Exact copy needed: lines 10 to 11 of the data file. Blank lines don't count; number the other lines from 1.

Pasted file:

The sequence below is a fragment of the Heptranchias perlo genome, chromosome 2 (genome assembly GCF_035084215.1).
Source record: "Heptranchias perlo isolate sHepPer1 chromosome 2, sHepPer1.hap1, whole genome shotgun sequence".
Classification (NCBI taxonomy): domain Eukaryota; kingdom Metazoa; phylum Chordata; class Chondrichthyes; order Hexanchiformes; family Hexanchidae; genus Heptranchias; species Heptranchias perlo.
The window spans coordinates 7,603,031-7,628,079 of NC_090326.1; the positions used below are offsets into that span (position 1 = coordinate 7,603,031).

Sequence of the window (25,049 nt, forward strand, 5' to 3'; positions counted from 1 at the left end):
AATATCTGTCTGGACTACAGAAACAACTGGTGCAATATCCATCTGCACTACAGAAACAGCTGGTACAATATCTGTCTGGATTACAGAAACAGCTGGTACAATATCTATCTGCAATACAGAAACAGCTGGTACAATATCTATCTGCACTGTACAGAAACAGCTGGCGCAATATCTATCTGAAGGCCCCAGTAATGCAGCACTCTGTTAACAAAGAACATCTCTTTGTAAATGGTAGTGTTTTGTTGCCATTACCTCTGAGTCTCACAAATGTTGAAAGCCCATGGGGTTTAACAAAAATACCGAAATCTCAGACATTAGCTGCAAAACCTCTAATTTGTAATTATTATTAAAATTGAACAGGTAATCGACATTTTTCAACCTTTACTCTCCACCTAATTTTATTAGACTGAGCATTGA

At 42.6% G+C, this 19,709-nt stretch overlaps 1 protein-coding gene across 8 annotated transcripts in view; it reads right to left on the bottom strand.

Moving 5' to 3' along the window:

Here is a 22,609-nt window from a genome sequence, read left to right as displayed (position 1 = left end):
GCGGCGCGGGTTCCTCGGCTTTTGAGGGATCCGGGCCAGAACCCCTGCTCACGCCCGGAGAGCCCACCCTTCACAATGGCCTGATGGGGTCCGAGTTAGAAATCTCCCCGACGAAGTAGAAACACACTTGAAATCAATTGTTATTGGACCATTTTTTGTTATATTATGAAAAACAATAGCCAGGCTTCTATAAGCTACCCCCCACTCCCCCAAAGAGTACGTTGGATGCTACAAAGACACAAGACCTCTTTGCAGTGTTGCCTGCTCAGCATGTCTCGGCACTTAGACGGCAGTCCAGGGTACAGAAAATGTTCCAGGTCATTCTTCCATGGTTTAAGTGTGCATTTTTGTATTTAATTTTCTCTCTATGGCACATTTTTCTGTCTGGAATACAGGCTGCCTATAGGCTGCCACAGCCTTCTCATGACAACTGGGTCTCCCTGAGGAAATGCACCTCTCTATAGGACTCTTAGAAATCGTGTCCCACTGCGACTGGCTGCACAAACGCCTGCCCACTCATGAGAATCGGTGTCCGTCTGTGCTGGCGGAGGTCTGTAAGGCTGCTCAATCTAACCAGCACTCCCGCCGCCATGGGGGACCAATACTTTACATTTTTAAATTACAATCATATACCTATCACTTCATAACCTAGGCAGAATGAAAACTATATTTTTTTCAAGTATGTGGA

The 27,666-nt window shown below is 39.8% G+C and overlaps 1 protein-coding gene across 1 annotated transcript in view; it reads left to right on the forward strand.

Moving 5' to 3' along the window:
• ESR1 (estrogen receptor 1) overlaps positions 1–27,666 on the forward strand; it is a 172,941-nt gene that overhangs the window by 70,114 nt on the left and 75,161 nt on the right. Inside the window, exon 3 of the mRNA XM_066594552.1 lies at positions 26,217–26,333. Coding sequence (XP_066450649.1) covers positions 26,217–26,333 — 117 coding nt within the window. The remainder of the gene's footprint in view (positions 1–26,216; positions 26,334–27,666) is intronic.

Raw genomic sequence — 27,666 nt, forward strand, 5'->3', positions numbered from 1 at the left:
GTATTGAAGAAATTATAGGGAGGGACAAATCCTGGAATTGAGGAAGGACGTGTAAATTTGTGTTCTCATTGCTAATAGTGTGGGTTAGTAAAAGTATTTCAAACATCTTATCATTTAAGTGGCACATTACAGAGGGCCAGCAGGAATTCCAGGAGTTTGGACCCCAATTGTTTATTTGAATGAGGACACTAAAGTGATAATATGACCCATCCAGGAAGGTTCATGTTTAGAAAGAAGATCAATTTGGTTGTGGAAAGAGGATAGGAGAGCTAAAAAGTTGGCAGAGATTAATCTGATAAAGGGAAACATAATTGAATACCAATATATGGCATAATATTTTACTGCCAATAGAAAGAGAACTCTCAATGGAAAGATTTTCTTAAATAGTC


GCGGCGCGGGTTCCTCGGCTTTTGAGGGATCCGGGCCAGAACCCCTGCTCACGCCCGGAGAGCCCACCCTTCACAATGGCCTGATGGGGTCCGAGTTAGAAATCTCCCCGACGAAGTAGAAACACACTTGAAATCAATTGTTATTGGACCATTTTTTGTTATATTATGAAAAACAATAGCCAGGCTTCTATAAGCTACCCCCCACTCCCCCAAAGAGTACGTTGGATGCTACAAAGACACAAGACCTCTTTGCAGTGTTGCCTGCTCAGCATGTCTCGGCACTTAGACGGCAGTCCAGGGTACAGAAAATGTTCCAGGTCATTCTTCCATGGTTTAAGTGTGCATTTTTGTATTTAATTTTCTCTCTATGGCACATTTTTCTGTCTGGAATACAGGCTGCCTATAGGCTGCCACAGCCTTCTCATGACAACTGGGTCTCCCTGAGGAAATGCACCTCTCTATAGGACTCTTAGAAATCGTGTCCCACTGCGACTGGCTGCACAAACGCCTGCCCACTCATGAGAATCGGTGTCCGTCTGTGCTGGCGGAGGTCTGTAAGGCTGCTCAATCTAACCAGCACTCCCGCCGCCATGGGGGACCAATACTTTACATTTTTAAATTACAATCATATACCTATCACTTCATAACCTAGGCAGAATGAAAACTATATTTTTTTCAAGTATGTGGA

The 27,666-nt window shown below is 39.8% G+C and overlaps 1 protein-coding gene across 1 annotated transcript in view; it reads left to right on the forward strand.